The other key multiplicative situation middle-primary students encounter is multiplication or division as comparison. This can also be referred to as proportional reasoning or scaling. In this situation, we do not count the number of objects in equal groups. We choose one factor as the base unit or set, and we compare this with the product or quotient.
Let’s use 5 x 2=10 and look at the two multiplicative situations that can be represented by this statement, side by side. On first glance they look very similar.
Equal groups structure
They differ because we are performing different functions. In the equal group structure we are counting or adding. In the comparative structure we are comparing and considering proportions. For Middle Primary students these situations can usually be distinguished by the use of comparative language in the problem.
They can also be distinguished by how we talk about the model and the solution.
Dr. Marian Small, our guest professor and author, explains more about the structure in this video.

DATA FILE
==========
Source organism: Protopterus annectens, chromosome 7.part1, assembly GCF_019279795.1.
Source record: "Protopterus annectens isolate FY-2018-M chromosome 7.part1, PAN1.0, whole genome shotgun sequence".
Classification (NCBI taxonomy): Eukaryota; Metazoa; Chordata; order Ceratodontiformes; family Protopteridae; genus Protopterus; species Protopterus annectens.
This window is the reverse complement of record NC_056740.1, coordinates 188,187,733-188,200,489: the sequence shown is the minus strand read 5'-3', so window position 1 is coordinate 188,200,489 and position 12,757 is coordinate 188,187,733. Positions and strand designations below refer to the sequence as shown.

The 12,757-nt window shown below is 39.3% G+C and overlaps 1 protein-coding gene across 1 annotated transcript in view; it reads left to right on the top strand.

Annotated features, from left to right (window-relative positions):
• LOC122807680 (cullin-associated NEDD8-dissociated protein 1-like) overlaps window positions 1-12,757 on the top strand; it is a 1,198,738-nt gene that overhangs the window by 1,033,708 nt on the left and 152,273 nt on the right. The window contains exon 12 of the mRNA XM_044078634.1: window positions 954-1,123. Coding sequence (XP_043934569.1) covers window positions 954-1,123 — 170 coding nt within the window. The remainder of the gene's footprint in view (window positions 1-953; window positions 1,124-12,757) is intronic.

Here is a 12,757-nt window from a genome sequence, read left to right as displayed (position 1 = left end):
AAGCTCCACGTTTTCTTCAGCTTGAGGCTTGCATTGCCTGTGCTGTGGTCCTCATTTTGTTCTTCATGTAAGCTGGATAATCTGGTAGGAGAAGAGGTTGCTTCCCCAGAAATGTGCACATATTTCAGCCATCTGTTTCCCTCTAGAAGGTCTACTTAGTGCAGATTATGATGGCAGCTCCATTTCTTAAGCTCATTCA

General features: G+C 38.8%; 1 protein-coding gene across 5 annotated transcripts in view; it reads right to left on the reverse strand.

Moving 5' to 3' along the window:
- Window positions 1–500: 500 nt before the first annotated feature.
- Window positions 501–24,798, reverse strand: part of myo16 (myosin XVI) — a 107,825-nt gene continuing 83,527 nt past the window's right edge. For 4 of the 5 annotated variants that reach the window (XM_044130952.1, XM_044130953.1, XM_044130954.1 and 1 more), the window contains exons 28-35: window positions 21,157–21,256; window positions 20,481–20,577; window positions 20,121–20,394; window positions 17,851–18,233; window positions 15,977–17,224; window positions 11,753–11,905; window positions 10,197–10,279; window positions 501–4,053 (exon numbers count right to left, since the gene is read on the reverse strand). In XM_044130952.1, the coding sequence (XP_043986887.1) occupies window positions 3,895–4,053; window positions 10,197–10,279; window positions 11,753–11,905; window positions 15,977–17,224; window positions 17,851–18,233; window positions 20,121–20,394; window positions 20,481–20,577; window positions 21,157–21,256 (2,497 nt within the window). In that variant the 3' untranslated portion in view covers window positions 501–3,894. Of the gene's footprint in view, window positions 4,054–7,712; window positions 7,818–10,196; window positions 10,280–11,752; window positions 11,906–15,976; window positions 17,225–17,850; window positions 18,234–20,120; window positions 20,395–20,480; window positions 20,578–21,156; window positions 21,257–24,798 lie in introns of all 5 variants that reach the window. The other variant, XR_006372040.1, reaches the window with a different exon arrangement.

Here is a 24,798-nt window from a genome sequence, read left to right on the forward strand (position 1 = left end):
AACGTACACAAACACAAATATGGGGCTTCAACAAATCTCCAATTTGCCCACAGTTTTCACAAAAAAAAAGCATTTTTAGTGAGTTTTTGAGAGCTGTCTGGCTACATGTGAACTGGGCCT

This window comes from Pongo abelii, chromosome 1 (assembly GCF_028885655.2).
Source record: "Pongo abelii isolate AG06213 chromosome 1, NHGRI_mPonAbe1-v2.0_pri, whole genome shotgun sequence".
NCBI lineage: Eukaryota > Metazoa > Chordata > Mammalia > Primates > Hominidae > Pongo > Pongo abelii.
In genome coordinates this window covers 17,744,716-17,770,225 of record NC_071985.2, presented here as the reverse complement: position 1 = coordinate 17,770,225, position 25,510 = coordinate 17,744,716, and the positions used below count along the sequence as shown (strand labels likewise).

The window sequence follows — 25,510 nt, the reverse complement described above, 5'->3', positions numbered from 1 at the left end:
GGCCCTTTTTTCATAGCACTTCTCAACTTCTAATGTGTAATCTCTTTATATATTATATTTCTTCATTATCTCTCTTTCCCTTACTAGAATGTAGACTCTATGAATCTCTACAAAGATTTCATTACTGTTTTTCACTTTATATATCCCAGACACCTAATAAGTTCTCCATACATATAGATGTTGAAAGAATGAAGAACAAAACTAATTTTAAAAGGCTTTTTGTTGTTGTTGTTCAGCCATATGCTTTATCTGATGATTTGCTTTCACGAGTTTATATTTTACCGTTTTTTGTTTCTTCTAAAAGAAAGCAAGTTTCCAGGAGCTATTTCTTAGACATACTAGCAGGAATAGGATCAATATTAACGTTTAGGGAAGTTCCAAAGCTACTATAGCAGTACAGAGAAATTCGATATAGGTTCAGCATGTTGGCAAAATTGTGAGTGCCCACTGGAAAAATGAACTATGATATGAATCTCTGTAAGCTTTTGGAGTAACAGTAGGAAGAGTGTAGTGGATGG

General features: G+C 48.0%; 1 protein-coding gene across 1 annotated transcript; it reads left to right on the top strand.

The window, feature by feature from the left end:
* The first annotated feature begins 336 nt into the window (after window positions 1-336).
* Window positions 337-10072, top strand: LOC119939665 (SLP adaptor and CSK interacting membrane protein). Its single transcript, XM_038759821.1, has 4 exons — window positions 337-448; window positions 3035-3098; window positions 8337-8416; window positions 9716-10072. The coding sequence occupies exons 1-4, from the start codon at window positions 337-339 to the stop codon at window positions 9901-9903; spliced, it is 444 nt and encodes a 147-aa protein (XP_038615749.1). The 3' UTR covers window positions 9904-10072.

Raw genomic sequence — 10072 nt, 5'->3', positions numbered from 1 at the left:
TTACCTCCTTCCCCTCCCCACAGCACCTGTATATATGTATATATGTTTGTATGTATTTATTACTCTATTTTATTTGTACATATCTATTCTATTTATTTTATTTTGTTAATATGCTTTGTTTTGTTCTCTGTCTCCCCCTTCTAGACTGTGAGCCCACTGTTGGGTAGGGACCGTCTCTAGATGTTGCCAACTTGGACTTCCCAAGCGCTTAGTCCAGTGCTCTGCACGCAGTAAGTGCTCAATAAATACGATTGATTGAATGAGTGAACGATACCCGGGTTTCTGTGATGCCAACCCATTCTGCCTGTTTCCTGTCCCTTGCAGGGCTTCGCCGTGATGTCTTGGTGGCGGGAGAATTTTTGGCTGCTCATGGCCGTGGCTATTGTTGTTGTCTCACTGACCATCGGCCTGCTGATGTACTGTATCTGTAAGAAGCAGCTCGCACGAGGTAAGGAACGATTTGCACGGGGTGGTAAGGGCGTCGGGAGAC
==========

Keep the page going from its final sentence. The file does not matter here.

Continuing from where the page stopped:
Thinking comparatively about multiplication and division is more difficult for children than thinking about multiplication as equal groups (repeated addition) but research suggests that it’s important to start developing such thinking in the middle primary years. Once the idea that ‘multiplication is repeated addition’ is locked in, it can be difficult to transition to comparative/proportional reasoning.
Here is an activity written by Dr. Small that you might like to use to kick start comparative thinking with your students. It’s called ‘Four times as big’ and can be found in the Year 2 section of the eBooks.
This is the task.
This is the interactive.
These are the teacher notes and printable student page.